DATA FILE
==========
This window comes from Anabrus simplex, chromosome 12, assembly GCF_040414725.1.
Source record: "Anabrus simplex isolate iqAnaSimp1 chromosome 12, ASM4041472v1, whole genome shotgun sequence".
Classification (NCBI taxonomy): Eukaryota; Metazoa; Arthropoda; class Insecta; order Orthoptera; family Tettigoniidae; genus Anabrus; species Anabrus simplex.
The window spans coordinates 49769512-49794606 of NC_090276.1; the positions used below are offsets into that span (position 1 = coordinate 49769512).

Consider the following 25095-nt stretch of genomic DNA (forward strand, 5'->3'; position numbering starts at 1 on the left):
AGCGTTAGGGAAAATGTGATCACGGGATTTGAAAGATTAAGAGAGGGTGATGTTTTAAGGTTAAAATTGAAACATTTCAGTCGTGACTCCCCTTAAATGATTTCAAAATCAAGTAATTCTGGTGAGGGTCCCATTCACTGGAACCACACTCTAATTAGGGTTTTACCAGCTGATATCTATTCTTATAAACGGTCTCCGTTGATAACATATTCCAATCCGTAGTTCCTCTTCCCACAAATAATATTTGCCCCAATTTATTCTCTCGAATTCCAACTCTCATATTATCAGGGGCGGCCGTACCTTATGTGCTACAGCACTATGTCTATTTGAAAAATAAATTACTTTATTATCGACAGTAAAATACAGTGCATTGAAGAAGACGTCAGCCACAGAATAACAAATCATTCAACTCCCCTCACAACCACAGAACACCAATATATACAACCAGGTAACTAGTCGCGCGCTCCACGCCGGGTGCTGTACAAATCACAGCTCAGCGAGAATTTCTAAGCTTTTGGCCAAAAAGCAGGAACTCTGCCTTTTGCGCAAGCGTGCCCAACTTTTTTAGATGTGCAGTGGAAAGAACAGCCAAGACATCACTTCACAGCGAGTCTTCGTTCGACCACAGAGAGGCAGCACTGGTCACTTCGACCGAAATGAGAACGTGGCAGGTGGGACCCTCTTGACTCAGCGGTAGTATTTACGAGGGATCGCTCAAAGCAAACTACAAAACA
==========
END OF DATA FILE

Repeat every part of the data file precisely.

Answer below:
This window comes from Anabrus simplex, chromosome 12, assembly GCF_040414725.1.
Source record: "Anabrus simplex isolate iqAnaSimp1 chromosome 12, ASM4041472v1, whole genome shotgun sequence".
Classification (NCBI taxonomy): Eukaryota; Metazoa; Arthropoda; class Insecta; order Orthoptera; family Tettigoniidae; genus Anabrus; species Anabrus simplex.
The window spans coordinates 49769512-49794606 of NC_090276.1; the positions used below are offsets into that span (position 1 = coordinate 49769512).

Consider the following 25095-nt stretch of genomic DNA (forward strand, 5'->3'; position numbering starts at 1 on the left):
AGCGTTAGGGAAAATGTGATCACGGGATTTGAAAGATTAAGAGAGGGTGATGTTTTAAGGTTAAAATTGAAACATTTCAGTCGTGACTCCCCTTAAATGATTTCAAAATCAAGTAATTCTGGTGAGGGTCCCATTCACTGGAACCACACTCTAATTAGGGTTTTACCAGCTGATATCTATTCTTATAAACGGTCTCCGTTGATAACATATTCCAATCCGTAGTTCCTCTTCCCACAAATAATATTTGCCCCAATTTATTCTCTCGAATTCCAACTCTCATATTATCAGGGGCGGCCGTACCTTATGTGCTACAGCACTATGTCTATTTGAAAAATAAATTACTTTATTATCGACAGTAAAATACAGTGCATTGAAGAAGACGTCAGCCACAGAATAACAAATCATTCAACTCCCCTCACAACCACAGAACACCAATATATACAACCAGGTAACTAGTCGCGCGCTCCACGCCGGGTGCTGTACAAATCACAGCTCAGCGAGAATTTCTAAGCTTTTGGCCAAAAAGCAGGAACTCTGCCTTTTGCGCAAGCGTGCCCAACTTTTTTAGATGTGCAGTGGAAAGAACAGCCAAGACATCACTTCACAGCGAGTCTTCGTTCGACCACAGAGAGGCAGCACTGGTCACTTCGACCGAAATGAGAACGTGGCAGGTGGGACCCTCTTGACTCAGCGGTAGTATTTACGAGGGATCGCTCAAAGCAAACTACAAAACA